2014 was a very good year for film, featuring an impressive balance of quality blockbusters and indie marvels. I saw a lot of movies this year, but of course I didn’t see every single one. This list is merely a countdown of the best movies I did manage to catch. Most of them were seen at my local theater on early Wednesday mornings where I often found myself surrounded by a gang of two or three sassy grandmothers.
10. The Raid 2
I thought The Raid was the best martial arts film I’d ever seen, and then the sequel came along. With its more ambitious, Jakarta underworld storyline and colorful new criminals, our hero Rama has way more to think about this time around. But the move to Indonesia Undercover doesn’t slow down the action one bit. What makes both Raid films so special isn’t just the unique and intricately choreographed fights, but the way they are filmed. Director Gareth Evans doesn’t believe in Hollywood’s quick cut formula where you see a flash kick here, a hand chop there, then cut to Denzel’s face. No, he shows you everything in hyper-extended, crystal clear fluidity. Every strike and every block can be seen and felt when opponents face off. The final battle in The Raid 2 is the most relentless and astonishing hand-to-hand combat scene I’ve ever seen. It clocks it at an unbelievable seven minutes. I had no idea I could hold my breath that long.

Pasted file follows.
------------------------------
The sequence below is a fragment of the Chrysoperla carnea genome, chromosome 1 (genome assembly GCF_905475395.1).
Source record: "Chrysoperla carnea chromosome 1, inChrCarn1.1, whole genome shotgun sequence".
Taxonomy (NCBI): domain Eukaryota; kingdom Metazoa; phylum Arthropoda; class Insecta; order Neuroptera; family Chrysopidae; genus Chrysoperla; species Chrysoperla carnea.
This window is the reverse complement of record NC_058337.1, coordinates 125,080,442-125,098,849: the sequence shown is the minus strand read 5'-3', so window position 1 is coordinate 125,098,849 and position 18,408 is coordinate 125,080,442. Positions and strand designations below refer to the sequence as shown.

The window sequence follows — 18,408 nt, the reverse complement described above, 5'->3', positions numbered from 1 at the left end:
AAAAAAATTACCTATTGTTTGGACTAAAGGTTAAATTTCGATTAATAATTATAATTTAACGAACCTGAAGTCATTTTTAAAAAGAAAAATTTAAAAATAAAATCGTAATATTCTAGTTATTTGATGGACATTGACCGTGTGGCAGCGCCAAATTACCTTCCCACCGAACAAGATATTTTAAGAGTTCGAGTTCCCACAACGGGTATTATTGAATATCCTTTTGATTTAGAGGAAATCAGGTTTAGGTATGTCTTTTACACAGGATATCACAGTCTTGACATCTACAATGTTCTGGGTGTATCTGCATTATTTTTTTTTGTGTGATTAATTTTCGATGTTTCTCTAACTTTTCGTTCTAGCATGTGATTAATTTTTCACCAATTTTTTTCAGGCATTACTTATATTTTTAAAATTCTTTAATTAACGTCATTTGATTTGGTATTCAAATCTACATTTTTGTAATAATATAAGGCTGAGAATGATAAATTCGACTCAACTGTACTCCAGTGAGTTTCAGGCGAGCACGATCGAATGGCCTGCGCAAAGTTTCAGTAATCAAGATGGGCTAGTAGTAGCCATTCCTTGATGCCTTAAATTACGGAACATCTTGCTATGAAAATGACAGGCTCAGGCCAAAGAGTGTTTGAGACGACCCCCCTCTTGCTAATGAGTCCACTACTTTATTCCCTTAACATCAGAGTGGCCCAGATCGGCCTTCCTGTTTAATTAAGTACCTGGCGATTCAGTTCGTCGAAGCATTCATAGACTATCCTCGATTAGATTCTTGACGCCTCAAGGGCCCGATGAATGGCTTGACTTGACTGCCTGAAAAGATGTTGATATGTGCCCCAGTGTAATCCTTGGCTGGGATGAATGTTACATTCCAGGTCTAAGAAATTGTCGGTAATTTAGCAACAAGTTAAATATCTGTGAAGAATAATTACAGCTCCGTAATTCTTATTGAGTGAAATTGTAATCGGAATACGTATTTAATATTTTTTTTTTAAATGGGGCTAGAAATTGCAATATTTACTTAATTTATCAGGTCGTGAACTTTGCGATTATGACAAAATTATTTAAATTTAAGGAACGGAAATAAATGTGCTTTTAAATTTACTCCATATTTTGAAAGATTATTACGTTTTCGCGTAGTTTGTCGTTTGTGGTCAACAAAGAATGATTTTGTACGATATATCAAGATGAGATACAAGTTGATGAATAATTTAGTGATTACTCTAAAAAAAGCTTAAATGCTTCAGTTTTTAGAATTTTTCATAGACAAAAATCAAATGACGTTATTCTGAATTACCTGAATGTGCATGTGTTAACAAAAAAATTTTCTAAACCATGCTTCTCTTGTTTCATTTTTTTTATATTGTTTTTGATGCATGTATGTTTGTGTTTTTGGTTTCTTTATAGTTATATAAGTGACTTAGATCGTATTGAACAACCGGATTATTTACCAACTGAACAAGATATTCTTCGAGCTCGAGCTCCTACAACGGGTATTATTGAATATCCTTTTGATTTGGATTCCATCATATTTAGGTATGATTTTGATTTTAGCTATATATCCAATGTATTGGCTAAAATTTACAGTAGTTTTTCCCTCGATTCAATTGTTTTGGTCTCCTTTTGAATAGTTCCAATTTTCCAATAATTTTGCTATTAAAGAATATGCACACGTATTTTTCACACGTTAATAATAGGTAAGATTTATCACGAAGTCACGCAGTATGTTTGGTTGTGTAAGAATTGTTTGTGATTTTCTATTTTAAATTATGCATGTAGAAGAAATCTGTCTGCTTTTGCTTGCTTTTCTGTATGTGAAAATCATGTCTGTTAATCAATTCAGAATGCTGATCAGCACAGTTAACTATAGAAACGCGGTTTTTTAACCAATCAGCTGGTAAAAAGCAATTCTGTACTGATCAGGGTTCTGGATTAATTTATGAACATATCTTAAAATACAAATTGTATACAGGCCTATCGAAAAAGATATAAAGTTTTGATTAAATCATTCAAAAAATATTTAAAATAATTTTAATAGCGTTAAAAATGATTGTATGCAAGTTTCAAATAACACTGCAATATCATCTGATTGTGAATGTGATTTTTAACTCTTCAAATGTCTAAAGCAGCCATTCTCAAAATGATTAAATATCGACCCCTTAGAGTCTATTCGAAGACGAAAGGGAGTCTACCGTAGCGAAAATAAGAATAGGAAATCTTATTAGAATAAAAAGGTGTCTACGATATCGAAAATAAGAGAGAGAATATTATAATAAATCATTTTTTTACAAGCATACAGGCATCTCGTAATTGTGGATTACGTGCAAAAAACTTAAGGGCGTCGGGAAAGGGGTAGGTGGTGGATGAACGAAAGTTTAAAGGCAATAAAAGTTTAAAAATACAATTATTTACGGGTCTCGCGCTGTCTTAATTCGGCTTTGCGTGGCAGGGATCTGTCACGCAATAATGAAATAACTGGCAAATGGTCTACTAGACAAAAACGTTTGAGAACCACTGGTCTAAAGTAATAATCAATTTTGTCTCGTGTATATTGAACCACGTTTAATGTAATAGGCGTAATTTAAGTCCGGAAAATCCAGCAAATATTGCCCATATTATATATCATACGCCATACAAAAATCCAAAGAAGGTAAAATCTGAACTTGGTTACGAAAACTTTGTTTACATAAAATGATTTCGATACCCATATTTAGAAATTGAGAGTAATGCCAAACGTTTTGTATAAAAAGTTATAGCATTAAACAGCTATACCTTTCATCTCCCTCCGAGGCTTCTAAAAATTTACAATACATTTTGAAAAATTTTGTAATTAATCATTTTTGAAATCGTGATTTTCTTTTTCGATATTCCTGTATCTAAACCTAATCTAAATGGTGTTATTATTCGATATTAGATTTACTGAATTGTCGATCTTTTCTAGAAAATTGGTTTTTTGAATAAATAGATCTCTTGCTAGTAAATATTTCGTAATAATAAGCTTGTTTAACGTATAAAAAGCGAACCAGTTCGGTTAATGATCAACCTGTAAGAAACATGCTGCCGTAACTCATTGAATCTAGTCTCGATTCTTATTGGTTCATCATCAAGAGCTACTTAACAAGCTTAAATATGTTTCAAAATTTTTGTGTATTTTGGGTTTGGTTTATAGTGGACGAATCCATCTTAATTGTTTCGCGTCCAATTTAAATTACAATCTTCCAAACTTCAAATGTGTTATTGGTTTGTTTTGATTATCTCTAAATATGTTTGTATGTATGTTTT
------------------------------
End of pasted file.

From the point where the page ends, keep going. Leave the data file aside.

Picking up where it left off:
9. Dawn of the Planet of the Apes